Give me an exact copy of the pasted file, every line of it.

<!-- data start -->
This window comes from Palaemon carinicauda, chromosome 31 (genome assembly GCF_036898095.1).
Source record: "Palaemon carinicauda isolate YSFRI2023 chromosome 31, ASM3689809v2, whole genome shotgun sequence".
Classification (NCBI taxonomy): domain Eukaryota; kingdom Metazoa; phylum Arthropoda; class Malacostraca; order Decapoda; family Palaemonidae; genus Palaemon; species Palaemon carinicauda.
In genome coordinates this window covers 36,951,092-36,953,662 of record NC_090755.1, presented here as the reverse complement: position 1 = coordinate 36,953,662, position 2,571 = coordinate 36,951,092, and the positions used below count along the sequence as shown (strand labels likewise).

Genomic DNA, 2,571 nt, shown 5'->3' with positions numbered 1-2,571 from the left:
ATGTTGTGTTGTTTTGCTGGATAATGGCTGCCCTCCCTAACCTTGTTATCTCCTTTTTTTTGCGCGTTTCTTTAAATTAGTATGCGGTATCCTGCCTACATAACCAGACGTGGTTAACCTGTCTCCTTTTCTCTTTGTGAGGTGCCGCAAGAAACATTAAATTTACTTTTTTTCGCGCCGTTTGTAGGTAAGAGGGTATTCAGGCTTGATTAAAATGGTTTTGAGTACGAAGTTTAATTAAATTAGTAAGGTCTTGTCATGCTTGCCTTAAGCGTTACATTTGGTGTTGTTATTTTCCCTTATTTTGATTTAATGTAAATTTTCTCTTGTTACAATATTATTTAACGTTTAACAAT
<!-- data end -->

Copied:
This window comes from Palaemon carinicauda, chromosome 31 (genome assembly GCF_036898095.1).
Source record: "Palaemon carinicauda isolate YSFRI2023 chromosome 31, ASM3689809v2, whole genome shotgun sequence".
Classification (NCBI taxonomy): domain Eukaryota; kingdom Metazoa; phylum Arthropoda; class Malacostraca; order Decapoda; family Palaemonidae; genus Palaemon; species Palaemon carinicauda.
In genome coordinates this window covers 36,951,092-36,953,662 of record NC_090755.1, presented here as the reverse complement: position 1 = coordinate 36,953,662, position 2,571 = coordinate 36,951,092, and the positions used below count along the sequence as shown (strand labels likewise).

Genomic DNA, 2,571 nt, shown 5'->3' with positions numbered 1-2,571 from the left:
ATGTTGTGTTGTTTTGCTGGATAATGGCTGCCCTCCCTAACCTTGTTATCTCCTTTTTTTTGCGCGTTTCTTTAAATTAGTATGCGGTATCCTGCCTACATAACCAGACGTGGTTAACCTGTCTCCTTTTCTCTTTGTGAGGTGCCGCAAGAAACATTAAATTTACTTTTTTTCGCGCCGTTTGTAGGTAAGAGGGTATTCAGGCTTGATTAAAATGGTTTTGAGTACGAAGTTTAATTAAATTAGTAAGGTCTTGTCATGCTTGCCTTAAGCGTTACATTTGGTGTTGTTATTTTCCCTTATTTTGATTTAATGTAAATTTTCTCTTGTTACAATATTATTTAACGTTTAACAAT